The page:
Monday, September 24, 2012


After a long break, I'm picking up the Shanghai-Jewish story again! Would love to read your comments :)

The Shanghai Jewish Center's Hebrew School has been through some serious structural changes this year. It is a sign of larger inclusion and tolerance, and an example of how communities should grow and change and flow as their members change as well. The two biggest changes are to offer a track for Israeli children who speak Hebrew, and also to accommodate for the growing number of pre-teens in the community.

I teach that group – the 11 to 14-year-olds, and I absolutely love it. I am doing a Shorashim (Roots) project with them, meant to explore their identities, their family background and their community and people. It is a project that all 12-13-year-olds do in schools in Israel and in many Diaspora communities. My co-teacher is French girl who is wonderful. Often we split up the group, so I teach the Hebrew and she teaches the English.

In developing the curriculum for the project, I began thinking about how these kids are going to talk about their lives, their families and their communities. Though I've taught Hebrew school often and in various countries, I've never taught a group of third or fourth-culture children, who are multilingual, very bright, international, well-traveled and still, at the end of the day, Jewish children (who don't naturally love going to Hebrew School). The group is incredibly diverse, with Israelis, Americans, French kids, half south-African, and of course, half-Chinese.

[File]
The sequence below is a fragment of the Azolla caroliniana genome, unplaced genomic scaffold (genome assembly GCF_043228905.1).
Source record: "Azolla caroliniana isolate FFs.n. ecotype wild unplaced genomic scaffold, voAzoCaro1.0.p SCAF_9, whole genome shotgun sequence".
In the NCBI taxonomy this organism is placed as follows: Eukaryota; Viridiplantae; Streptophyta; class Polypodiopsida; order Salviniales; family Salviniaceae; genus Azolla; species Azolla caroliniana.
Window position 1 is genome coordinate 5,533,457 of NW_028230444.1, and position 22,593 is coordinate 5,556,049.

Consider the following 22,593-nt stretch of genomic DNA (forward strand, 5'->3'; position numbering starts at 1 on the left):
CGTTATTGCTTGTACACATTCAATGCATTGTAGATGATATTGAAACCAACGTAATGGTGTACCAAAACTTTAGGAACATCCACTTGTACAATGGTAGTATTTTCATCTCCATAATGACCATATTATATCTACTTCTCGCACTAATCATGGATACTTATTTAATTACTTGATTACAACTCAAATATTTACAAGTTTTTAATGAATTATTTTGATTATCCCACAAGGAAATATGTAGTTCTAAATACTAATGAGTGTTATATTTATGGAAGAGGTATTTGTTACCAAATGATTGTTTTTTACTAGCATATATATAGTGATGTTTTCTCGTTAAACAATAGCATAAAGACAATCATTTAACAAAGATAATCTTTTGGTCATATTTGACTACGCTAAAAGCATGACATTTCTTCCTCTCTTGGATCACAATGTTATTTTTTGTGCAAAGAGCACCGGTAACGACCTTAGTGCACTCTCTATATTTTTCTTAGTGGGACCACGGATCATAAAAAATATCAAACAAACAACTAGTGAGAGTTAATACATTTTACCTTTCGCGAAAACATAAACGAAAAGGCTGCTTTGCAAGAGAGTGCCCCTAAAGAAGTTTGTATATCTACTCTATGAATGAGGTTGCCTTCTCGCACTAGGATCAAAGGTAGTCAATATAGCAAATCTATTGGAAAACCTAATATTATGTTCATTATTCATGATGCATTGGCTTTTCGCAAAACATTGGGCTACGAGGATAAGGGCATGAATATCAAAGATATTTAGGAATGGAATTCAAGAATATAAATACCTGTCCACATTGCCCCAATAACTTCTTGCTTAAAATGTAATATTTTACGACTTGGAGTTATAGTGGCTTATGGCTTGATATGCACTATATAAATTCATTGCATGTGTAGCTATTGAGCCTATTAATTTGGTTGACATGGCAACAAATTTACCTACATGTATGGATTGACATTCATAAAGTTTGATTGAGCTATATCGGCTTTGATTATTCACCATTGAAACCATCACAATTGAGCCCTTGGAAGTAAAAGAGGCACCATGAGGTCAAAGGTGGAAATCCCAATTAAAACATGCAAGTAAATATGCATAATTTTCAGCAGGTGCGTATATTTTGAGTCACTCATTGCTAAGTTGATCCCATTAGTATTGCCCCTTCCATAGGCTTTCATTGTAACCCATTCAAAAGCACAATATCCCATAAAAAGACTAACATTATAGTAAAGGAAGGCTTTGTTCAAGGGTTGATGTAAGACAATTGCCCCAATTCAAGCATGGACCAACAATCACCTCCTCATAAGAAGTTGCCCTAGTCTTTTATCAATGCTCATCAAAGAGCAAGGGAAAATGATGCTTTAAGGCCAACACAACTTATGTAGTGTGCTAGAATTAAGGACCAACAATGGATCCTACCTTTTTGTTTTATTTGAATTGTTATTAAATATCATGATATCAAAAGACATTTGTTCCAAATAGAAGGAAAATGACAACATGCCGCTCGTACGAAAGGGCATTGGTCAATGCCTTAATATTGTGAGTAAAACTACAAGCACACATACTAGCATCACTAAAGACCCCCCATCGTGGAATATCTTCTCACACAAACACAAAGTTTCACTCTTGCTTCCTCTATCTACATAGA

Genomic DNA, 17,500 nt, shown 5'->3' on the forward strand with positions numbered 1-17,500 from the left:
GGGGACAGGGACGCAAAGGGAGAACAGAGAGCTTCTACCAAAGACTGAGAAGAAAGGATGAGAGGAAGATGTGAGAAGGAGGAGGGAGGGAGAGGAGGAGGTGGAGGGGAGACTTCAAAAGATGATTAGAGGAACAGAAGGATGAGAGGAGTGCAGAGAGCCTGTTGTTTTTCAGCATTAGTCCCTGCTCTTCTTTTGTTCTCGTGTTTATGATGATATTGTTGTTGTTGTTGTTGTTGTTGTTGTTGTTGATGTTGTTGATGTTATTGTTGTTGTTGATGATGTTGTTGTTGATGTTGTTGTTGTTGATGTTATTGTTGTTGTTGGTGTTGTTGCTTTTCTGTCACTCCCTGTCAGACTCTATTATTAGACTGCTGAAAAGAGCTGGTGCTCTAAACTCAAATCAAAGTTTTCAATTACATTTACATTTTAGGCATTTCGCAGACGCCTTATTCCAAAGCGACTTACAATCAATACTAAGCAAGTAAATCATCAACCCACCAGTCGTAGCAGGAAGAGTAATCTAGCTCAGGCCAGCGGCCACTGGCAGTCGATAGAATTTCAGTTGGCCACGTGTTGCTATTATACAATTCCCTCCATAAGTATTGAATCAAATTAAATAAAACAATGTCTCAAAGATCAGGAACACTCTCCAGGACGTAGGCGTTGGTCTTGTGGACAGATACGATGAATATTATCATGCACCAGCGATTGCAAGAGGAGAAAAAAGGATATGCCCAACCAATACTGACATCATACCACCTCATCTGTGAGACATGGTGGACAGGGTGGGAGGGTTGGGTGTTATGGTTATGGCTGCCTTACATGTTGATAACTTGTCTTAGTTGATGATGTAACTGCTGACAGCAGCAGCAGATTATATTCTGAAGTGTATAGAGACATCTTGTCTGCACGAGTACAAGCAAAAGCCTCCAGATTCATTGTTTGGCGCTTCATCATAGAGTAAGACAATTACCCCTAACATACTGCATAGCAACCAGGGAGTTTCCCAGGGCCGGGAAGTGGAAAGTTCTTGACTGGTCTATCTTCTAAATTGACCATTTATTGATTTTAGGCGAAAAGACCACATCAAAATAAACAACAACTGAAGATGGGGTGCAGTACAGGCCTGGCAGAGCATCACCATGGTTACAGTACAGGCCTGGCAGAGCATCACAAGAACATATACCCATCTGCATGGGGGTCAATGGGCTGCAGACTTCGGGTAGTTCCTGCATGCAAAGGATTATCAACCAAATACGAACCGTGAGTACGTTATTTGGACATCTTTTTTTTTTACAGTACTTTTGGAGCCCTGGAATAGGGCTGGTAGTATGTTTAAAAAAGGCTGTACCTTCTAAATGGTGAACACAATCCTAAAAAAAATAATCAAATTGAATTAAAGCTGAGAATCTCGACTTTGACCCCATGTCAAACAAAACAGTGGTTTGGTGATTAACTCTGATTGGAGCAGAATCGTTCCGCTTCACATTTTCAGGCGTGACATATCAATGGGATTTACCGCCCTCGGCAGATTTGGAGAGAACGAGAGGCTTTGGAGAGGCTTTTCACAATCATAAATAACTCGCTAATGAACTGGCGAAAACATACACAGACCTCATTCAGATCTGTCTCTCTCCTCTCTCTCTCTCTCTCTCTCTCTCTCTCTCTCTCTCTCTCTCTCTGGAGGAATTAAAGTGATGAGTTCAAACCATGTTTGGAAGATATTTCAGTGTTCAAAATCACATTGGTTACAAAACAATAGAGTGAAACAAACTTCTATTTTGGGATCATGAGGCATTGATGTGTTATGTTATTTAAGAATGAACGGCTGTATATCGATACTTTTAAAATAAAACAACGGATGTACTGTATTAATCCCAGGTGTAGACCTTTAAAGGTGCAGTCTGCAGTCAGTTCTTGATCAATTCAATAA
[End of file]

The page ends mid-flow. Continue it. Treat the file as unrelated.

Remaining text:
I feel like I am getting the opportunity to teach as I myself would have liked to have been taught. Though I (thankfully) had wonderful education throughout my life, there was always an element of me having to adapt to the local culture, as I wasn't really in it. There is a lot of value in this; it forces you, for example, to learn the language fluently and it makes you understand the local culture insanely well. Total immersion and you wind up with an insider's perspective.

But the downside is that the international part of your identity gets a bit downplayed. In something like a Shorashim project, which is inherently personal and individual – as it's about people's lives and identities – it's great to be able to understand, from first-hand experience, what these kids are going through.  Their questions about telling their life-story ("What if I moved six times?", "What if we just moved house in the same country?") are so unique to their experience, and I get it. I get them. I love it, because there aren't a lot of people like me my age, but there will be a lot of people like them by the time they're my age.

In a time when the world is becoming more globalized, more interconnected and diverse, when the meaning of Place is changing, and nationality often doesn't even begin to tell the story, it is time to think about how to adapt education and make it relevant to children who are growing up with a completely different kind of identity, one that is above all molded by exposure to international diversity, with all the languages, cultures and constant changes that that it involves.  

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